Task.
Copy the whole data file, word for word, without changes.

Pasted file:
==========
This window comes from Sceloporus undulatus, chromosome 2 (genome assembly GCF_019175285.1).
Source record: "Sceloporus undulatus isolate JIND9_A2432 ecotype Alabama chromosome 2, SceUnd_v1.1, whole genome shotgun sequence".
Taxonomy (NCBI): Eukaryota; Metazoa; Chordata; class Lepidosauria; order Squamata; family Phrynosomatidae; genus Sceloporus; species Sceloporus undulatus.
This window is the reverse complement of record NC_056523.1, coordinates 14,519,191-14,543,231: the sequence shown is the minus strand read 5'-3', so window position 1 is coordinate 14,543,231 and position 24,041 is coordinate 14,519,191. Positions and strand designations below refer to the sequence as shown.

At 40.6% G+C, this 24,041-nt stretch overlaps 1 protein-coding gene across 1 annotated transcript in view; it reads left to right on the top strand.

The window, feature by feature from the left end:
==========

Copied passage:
This window comes from Sceloporus undulatus, chromosome 2 (genome assembly GCF_019175285.1).
Source record: "Sceloporus undulatus isolate JIND9_A2432 ecotype Alabama chromosome 2, SceUnd_v1.1, whole genome shotgun sequence".
Taxonomy (NCBI): Eukaryota; Metazoa; Chordata; class Lepidosauria; order Squamata; family Phrynosomatidae; genus Sceloporus; species Sceloporus undulatus.
This window is the reverse complement of record NC_056523.1, coordinates 14,519,191-14,543,231: the sequence shown is the minus strand read 5'-3', so window position 1 is coordinate 14,543,231 and position 24,041 is coordinate 14,519,191. Positions and strand designations below refer to the sequence as shown.

At 40.6% G+C, this 24,041-nt stretch overlaps 1 protein-coding gene across 1 annotated transcript in view; it reads left to right on the top strand.

The window, feature by feature from the left end: